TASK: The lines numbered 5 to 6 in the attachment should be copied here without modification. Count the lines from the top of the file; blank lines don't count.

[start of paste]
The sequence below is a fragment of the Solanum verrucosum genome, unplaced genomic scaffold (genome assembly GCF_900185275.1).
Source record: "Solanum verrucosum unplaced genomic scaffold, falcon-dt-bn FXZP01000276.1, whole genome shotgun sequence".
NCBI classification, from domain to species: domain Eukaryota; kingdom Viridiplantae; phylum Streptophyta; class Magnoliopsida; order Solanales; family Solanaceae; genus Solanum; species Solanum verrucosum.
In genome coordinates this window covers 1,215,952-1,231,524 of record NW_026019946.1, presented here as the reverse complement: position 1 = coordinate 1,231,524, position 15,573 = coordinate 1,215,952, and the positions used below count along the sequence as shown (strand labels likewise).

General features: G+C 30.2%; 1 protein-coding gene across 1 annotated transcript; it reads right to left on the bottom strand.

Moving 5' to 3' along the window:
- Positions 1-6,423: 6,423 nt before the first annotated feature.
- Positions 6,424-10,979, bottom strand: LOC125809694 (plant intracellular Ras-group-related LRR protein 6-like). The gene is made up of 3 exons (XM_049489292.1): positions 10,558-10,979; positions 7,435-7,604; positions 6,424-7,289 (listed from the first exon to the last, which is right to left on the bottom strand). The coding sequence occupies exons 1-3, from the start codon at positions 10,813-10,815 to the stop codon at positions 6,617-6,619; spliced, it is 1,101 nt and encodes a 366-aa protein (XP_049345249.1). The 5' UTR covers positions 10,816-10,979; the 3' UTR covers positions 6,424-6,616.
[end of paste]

General features: G+C 30.2%; 1 protein-coding gene across 1 annotated transcript; it reads right to left on the bottom strand.

Moving 5' to 3' along the window: